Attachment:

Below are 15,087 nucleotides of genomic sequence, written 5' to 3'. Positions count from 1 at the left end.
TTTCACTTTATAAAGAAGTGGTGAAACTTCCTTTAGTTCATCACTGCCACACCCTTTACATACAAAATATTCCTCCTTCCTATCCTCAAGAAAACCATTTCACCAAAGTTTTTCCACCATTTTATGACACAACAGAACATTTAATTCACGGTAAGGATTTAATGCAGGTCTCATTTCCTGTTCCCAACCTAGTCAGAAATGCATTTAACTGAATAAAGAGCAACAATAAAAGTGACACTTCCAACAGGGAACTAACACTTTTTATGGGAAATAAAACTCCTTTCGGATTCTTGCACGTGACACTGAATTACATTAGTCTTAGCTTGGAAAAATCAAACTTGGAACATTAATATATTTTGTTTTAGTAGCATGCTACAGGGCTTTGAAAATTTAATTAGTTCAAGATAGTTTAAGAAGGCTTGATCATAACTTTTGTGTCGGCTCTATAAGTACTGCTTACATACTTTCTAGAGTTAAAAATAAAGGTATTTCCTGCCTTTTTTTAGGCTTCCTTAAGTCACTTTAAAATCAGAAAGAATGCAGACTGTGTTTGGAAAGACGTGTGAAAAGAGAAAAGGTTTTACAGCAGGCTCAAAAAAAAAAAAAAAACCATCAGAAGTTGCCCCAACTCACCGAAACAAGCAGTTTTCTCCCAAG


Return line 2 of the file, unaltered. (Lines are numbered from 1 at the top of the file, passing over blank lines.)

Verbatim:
TTTCACTTTATAAAGAAGTGGTGAAACTTCCTTTAGTTCATCACTGCCACACCCTTTACATACAAAATATTCCTCCTTCCTATCCTCAAGAAAACCATTTCACCAAAGTTTTTCCACCATTTTATGACACAACAGAACATTTAATTCACGGTAAGGATTTAATGCAGGTCTCATTTCCTGTTCCCAACCTAGTCAGAAATGCATTTAACTGAATAAAGAGCAACAATAAAAGTGACACTTCCAACAGGGAACTAACACTTTTTATGGGAAATAAAACTCCTTTCGGATTCTTGCACGTGACACTGAATTACATTAGTCTTAGCTTGGAAAAATCAAACTTGGAACATTAATATATTTTGTTTTAGTAGCATGCTACAGGGCTTTGAAAATTTAATTAGTTCAAGATAGTTTAAGAAGGCTTGATCATAACTTTTGTGTCGGCTCTATAAGTACTGCTTACATACTTTCTAGAGTTAAAAATAAAGGTATTTCCTGCCTTTTTTTAGGCTTCCTTAAGTCACTTTAAAATCAGAAAGAATGCAGACTGTGTTTGGAAAGACGTGTGAAAAGAGAAAAGGTTTTACAGCAGGCTCAAAAAAAAAAAAAAAACCATCAGAAGTTGCCCCAACTCACCGAAACAAGCAGTTTTCTCCCAAG